Healthcare Services Interoperability (OPM / ISO19450)


This case study has been used to illustrate the OPM/ISO19450 modeling method.

Changes to the notation concern:

  • The use of stereotyped icons.
  • Structural links, which are figured by containers when participants are of different nature.
  • Functional links, which are stereotyped with regard to associated content (logical or physical) and effect on states (thunderbolt).

(Norman Rockwell)

How to support interoperability of health services independently of nature, parties, or technologies (Norman Rockwell)


Given that health services are supported by distributed and heterogeneous systems in continuous evolution, it’s safe to assume that parties and technologies are bound to change.

As a consequence, the interoperability  of the healthcare infrastructure services must be defined independently of nature, parties, or technologies. To begin with, objects, agents, and systems must be classified with regard to their communication requirements, namely what is exchanged (physical or logical), and subsequent changes in the state of objects, processes, or expectations:

  • Organizations (non physical agents with authority on rules): hospital, pharmacy, regulator, provider, … (1a)
  • Humans (physical agents with identity and responsibility on changes): nurse, patient, physician, … (1b)
  • Information systems (2a)
  • Devices: ambulance, medical devices, … (2b)
  • Logical payload: medical record, money, … (3a)
  • Physical payload: medicine, blood, tissue, organ, … (3b)
Health Services: Objects, Agents, Systems

Health Services: Objects, Agents, Systems (Fig. 4)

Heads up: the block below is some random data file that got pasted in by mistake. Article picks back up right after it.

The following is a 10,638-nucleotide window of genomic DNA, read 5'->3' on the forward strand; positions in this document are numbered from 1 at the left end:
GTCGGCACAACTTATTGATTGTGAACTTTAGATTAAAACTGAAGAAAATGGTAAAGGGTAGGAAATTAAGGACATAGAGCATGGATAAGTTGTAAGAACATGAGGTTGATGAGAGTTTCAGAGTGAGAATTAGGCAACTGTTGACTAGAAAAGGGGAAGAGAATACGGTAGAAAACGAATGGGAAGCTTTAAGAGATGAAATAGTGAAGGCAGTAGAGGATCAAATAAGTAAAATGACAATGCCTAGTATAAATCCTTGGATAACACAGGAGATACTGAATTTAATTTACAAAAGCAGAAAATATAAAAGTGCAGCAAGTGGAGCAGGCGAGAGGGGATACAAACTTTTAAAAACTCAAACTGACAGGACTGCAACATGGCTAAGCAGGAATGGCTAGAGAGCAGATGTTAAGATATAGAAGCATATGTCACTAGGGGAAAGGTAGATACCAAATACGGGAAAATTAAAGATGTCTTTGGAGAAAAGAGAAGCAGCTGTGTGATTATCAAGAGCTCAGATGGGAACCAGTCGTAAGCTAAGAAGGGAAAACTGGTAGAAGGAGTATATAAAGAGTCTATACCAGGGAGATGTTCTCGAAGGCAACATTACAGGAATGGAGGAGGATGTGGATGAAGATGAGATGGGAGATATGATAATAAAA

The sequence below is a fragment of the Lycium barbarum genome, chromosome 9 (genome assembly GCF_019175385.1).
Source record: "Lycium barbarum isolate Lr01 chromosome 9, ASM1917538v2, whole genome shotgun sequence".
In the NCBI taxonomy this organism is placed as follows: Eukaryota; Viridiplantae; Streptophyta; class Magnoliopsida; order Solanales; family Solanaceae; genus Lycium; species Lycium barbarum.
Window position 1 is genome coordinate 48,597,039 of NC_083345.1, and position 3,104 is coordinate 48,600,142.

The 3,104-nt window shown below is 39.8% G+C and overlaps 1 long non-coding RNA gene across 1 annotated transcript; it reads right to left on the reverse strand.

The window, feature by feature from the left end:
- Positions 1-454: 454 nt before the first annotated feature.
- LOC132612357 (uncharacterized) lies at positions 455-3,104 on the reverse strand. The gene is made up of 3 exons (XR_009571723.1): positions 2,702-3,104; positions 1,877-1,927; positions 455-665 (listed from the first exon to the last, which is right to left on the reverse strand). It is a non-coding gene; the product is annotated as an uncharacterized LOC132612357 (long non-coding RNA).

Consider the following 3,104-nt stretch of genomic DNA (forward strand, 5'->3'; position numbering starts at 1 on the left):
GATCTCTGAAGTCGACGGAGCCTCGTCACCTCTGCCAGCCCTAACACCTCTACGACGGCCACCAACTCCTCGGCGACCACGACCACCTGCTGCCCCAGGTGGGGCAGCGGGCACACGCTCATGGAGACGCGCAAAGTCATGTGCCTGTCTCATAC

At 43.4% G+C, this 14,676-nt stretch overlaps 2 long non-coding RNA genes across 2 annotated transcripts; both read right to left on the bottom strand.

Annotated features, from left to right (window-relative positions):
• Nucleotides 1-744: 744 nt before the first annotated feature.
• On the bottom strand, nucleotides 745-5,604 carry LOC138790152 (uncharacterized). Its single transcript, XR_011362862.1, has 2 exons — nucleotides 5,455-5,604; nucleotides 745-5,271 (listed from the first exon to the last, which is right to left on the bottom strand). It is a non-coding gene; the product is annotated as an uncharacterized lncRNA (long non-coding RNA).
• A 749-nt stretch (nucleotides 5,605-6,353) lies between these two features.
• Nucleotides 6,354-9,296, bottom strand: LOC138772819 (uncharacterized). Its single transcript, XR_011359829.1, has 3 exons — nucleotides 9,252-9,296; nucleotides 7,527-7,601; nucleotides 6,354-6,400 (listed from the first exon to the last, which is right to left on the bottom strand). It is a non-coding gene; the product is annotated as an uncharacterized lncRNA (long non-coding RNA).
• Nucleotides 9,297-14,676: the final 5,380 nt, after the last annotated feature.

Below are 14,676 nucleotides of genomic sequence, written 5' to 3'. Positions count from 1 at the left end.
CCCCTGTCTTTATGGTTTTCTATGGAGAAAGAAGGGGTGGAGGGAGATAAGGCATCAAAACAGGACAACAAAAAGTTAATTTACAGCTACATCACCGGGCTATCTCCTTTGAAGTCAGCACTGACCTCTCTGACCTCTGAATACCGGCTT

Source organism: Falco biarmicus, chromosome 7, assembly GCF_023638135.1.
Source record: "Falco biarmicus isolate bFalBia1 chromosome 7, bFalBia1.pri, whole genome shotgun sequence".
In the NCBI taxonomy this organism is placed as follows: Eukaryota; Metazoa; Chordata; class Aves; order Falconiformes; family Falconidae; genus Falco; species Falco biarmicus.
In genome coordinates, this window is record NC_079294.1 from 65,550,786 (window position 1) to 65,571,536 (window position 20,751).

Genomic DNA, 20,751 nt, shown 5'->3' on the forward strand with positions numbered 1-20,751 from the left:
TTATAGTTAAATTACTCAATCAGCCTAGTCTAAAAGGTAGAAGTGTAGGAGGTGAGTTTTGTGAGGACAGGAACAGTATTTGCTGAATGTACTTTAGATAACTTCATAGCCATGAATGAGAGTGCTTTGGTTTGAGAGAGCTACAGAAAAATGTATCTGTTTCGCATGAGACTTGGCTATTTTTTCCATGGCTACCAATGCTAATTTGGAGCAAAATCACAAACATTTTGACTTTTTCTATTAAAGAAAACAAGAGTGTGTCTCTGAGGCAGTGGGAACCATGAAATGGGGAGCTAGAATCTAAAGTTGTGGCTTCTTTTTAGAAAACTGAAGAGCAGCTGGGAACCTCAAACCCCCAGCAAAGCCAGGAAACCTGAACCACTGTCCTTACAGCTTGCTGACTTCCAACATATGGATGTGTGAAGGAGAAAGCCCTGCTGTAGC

Blood Sample and Medical Record

Interoperability requirements can then be specified according to that taxonomy, e.g for the exchanges associated with blood samples and medical records:

  • Blood samples are exchanged between nurses and laboratory workers through services, with possible changes in objects states.
  • Patients are identified (#) as the source of blood samples but have no role in the exchange.
  • Patients receive and send information through logical mobile devices (e.g smartphones) without changes in objects states.
  • Medical records are exchanged between services and health services management systems with possible changes in objects states.
  • HS providers and their staff can only access services through their own management systems.
Interoperability: Blood Sample and Medical Record

Interoperability: Agents and Payload (Fig. 5)

The next step is to introduce activities, which may entail some assumptions regarding the functional architecture.

Some activities can be unambiguously associated with the environment or identified systems:

  • Interoperability domain (environmental): interconnection of services, blood sample transportation.
  • HS management systems: requests handling and record distribution
  • Mobile devices: service requesting, record querying, diverse healthcare applications
Interoperability: Introducing processes

Interoperability: Introducing processes (Fig. 6)

Others (treatment, blood sample yielding and analyzing) are better left pending lest too hasty decisions interfere with functional requirements.

With regard to blood samples, requirements are:

  • Nurses control treatments, possibly using blood samples. States of processes, patients, and expectations may be modified.
  • Laboratory workers analyse blood samples. States are left unchanged.
  • Patients use healthcare applications and identify and contribute to blood sample yielding.
Interoperability: Blood Samples Processing

Interoperability: Blood Samples Processing (Fig. 6)

With regard to medical records the medical information interconnectivity will have to be compatible with treatment scheduling, services requesting and record querying (changes in state of expectations are signaled by thunderbolts).


Interoperability: Medical records (Fig. 6)

As illustrated by blood sample yielding, it’s worth to note the importance of decisions regarding functional architectures: the operation can be carried out by mobile devices owned by patients (as in the referenced article), or left pending (as in the model above).

Further Reading

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